An Experiment in Kindness
Inspired to Change Pay it Forward with Random Acts of Kindness
Here at Inspired to Change we start every one of our client sessions asking them to tell us what has been good about their week. We’re not just nosey – there is a scientific reason why we do this (but’s that for another blog!). One thing that always ends up on those lists are the small little things they have done for other people. It’s guaranteed to make us feel good when we carry out these small acts. In fact a whole movement has built up around these “Random Acts of Kindness”. So why does it make us feel so good?
The Science Bit
As hypnotherapists who base our work on both scientific and practical research we had to check this out for ourselves, so we’ve been experimenting with the pay it forward philosophy. Here’s what happened.
Our Maidstone hypnotherapist, Ali tested it out small to start with – smiling at strangers, because a smile is one of the most powerful things we can share. “It was interesting how people reacted, a stranger just giving them a warm smile when they were in their own world. Most people smiled back – genuine warm smiles. I figured that even though it would be partly an automatic response even that would create a feel good feeling for them and who knows what might have happened next”
Next she bought a coffee for the person behind her in the queue at a café, telling them she was experimenting with random acts of kindness. “I think I prefer it when it is anonymous because it’s just a really nice surprise and there is no obligation on the part of the person receiving it, but the young mum behind me was delighted and she loved the idea of paying it forward. She said she would be trying it out herself.”
Over in our Northamptonshire clinic Caroline decided on a theme – to make as many people smile as possible! “Bringing a bit of happiness into someone else’s life brings huge benefit and not just to the person on the receiving end. My own personal findings back up all the research studies that show the wellbeing of the person giving is boosted along with the person receiving and also the people they go on to come into contact with too. So if I make someone else smile they are more likely to go one and make the other people they come into contact with smile too. Everyone’s a winner!”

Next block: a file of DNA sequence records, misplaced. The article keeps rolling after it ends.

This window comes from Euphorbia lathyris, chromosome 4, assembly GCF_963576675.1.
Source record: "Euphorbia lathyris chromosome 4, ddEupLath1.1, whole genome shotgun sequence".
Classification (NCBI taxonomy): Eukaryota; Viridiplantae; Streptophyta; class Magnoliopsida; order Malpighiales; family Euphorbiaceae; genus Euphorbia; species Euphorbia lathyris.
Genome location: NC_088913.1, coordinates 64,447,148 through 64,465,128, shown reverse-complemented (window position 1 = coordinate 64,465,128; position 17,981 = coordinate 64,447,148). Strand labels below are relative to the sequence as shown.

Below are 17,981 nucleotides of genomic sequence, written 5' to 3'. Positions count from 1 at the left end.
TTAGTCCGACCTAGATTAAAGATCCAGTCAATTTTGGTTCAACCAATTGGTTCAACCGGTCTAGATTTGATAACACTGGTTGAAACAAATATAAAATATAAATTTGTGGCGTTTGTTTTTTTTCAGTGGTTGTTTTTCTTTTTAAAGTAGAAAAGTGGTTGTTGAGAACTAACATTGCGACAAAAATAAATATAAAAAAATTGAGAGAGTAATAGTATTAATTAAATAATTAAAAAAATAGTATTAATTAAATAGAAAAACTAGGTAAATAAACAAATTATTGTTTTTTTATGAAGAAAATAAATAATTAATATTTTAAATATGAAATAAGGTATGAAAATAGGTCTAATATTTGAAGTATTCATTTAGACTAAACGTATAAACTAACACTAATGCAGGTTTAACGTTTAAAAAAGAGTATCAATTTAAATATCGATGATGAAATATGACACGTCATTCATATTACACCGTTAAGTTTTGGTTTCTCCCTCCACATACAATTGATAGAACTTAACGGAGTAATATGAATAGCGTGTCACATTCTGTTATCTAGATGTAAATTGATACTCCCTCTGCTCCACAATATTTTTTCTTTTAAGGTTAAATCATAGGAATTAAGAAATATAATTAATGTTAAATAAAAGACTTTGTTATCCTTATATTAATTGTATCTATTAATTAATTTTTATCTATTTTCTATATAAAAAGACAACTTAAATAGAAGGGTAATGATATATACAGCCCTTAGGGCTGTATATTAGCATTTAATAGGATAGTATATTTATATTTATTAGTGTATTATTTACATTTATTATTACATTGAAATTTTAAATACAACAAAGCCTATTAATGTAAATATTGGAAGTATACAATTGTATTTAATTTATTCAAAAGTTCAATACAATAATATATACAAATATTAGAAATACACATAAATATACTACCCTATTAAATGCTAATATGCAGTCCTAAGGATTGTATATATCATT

“I started my experiment by focusing on passing interactions – the delivery driver, the shop keeper, the receptionist. What I discovered was that it was actually really easy to get people to smile. All it took was a few kind words and I was rewarded with a beaming smile and a few kind words back. What I found really interesting was that those fleeting interactions with someone I wasn’t likely to see again were actually the highlights of my day. They were the interactions I recounted to my husband that evening and as I recounted them I found that I was smiling again.”
“Next I wanted to see how I could get those people I spend a lot of time with smiling even more. I needed to be more creative here, what could I do that was different to what I normally did that would put a smile on their faces? So I left notes behind me after I’d left somewhere telling people the things I loved about them. I left small gifts, nothing expensive, just a little token to let them know I was thinking about them. But I didn’t tell anyone I was doing it. I just left them there for them to find. And it felt good! Just like those passing interactions it really made my day to know that I had made someone else’s day. I enjoyed it so much I now find myself on the look-out for more opportunities to make people smile”
Random acts of kindness are a phenomenon that can be seen in films like Pay It Forward, in worldwide movements such as The Random Acts of Kindness Foundation and even in local businesses – a florist in London ‘Petal to the Metal’ leaves a beautiful bunch of flowers on a park bench every week just to make someone’s day. The big thing is that no matter how small, an act of kindness is significant to the person receiving and the person giving.
In a world of uncertainty and stress, a little kindness goes a long way. Here at Inspired to Change we hope we’ve inspired you to try out your own random acts of kindness. I wonder what you will do today to spread a little kindness?
If you’d like to find out how hypnotherapy could help you get in touch with your local Inspired to Change hypnotherapist and book your FREE initial consultation
Inspired to Change Hypnotherapists are based across the UK in Bristol, Cambridgeshire, Devon, Essex, Gloucestershire, Kent, Leicestershire, Lincolnshire, Northamptonshire, Norfolk and Somerset.
Inspired to Change Hypnotherapists are all recognised by the National Council for Hypnotherapy, the UK’s leading not-for-profit hypnotherapy professional association.
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